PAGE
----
Greatest Film Scenes
and Moments



The Lady From Shanghai (1948)

 





Title Screen
Movie Title/Year and Scene Descriptions
Screenshots

The Lady From Shanghai (1948)

In writer/director Orson Welles' film noir classic:

  • the opening voice-over narration by out-of-work, gullible, wandering Irish seaman Michael O'Hara (Orson Welles): ("When I start out to make a fool of myself, there's very little can stop me. If I'd known where it would end, I'd never let anything start, if I'd been in my right mind, that is. But once I'd seen her, once I'd seen her, I was not in my right mind for quite some time...me, with plenty of time and nothing to do but get myself in trouble. Some people can smell danger, not me")
  • the sequence of O'Hara's first meeting when he was lured to assist and rescue short-haired blonde femme fatale Elsa Bannister (Rita Hayworth) from a hold-up; she was wearing a polka-dotted white dress, and was seated under the black hood of a horse-drawn carriage on its way to New York's Central Park; his fanciful name for her was Princess Rosalie; he recollected her - in voice-over: ("...Once I'd seen her, I was not in my right mind for quite some time...That's how I found her, and from that moment on, I did not use my head very much, except to be thinking of her")
  • after Michael rescued Elsa, she offered the between-jobs sailor employment as a crew member on her sailing vessel to the West Coast via Panama, owned by her crippled (physically-paralyzed), celebrated but asexual and older San Francisco lawyer husband Arthur Bannister (Everett Sloane)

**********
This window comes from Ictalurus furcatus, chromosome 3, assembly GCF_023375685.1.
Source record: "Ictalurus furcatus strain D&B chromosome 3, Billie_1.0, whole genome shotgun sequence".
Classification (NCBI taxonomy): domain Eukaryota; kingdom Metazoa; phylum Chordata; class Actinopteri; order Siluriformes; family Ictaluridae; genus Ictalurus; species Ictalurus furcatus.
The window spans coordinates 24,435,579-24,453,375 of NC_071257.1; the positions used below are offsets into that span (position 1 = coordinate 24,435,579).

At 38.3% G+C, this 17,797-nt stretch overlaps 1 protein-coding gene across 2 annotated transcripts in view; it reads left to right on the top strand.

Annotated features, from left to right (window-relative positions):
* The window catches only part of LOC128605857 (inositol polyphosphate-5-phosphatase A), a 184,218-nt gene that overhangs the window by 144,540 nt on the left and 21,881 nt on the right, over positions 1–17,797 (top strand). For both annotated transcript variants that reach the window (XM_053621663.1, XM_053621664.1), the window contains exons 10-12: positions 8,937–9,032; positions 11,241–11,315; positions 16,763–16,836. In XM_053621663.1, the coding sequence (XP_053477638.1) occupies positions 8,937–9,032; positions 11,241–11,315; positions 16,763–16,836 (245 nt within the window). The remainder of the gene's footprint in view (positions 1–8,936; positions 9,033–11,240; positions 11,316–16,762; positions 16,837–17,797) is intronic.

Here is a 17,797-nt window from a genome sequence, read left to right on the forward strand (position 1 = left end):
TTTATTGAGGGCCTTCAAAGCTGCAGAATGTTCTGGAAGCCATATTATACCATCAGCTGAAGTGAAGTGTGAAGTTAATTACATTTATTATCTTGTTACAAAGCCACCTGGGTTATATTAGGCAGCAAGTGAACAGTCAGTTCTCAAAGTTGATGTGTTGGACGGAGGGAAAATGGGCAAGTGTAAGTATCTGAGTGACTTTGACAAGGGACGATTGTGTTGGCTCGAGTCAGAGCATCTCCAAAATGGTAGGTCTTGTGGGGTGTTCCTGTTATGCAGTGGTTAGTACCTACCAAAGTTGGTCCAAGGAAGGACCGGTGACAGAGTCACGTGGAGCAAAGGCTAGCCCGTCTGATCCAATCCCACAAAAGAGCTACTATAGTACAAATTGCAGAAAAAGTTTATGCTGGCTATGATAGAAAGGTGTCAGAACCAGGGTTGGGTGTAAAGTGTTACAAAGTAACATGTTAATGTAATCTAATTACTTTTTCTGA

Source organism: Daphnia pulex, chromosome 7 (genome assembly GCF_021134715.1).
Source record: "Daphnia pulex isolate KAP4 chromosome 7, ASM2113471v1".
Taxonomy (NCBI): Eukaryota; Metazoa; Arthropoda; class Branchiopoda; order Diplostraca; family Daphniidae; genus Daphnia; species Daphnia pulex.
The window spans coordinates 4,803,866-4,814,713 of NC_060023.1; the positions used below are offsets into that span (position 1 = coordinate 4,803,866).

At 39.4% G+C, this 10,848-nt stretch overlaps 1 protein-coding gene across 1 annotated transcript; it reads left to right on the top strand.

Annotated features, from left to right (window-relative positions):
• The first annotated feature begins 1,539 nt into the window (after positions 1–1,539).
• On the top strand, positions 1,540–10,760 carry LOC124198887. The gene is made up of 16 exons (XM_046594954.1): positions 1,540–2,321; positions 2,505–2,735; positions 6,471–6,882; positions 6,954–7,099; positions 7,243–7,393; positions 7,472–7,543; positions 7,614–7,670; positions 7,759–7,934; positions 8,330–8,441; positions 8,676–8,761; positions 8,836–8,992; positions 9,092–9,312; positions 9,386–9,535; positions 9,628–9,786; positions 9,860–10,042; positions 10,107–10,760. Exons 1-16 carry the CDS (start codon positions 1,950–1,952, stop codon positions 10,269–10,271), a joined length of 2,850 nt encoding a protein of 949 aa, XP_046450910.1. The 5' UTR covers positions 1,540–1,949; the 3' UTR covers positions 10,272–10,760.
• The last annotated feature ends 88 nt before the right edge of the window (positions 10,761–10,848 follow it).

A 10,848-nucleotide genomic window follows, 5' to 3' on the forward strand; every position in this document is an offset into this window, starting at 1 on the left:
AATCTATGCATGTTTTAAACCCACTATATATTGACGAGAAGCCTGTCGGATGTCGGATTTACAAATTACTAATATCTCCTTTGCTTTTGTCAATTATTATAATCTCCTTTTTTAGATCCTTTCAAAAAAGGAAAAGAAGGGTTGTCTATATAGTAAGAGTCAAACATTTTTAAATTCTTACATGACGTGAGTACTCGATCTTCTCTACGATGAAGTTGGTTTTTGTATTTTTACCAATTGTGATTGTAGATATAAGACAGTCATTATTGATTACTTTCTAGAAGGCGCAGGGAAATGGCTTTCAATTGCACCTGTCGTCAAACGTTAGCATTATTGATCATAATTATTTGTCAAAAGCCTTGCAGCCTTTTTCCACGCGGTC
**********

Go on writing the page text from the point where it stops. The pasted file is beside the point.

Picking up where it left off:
• the scene of Elsa's haunting singing of the torch song "Please Don't Kiss Me" ("Please don't love me, but if you love me, then don't take your lips or your arms or your love away"), while on the deck of the yacht one night, while wearing a black two-piece swimsuit
  • the lecherous, weirdly insane, paranoid and sweaty George Grisby (Glenn Anders), Bannister's business partner, offered Michael $5,000 in return for a diabolical murder scheme -- to sign a phony murder confession for Grisby's own demise (or planned disappearance); with the money, the foolish Michael fantasized about "running off with you [Elsa] to a desert island to eat berries and goat's milk"
  • the secret meeting at SF's Steinhart aquarium between the two secret lovers - they were deliberately positioned before predatory fish; she encouraged her "beloved fool" to elope with her after the murder plot, and begged: ("Tell me where we'll go, Michael. Will you carry me off with you into the sunrise?...Just take me there. Take me quick. Take me")
  • in the complicated plot, when the fabricated 'murder' plot fell apart, Michael realized he was the fall guy for Grisby's murder and that a vengeful Bannister was now representing him as his defense lawyer! ("Either me or the rest of the whole world is absolutely insane"); he also realized that the villainous Elsa was Grisby's actual killer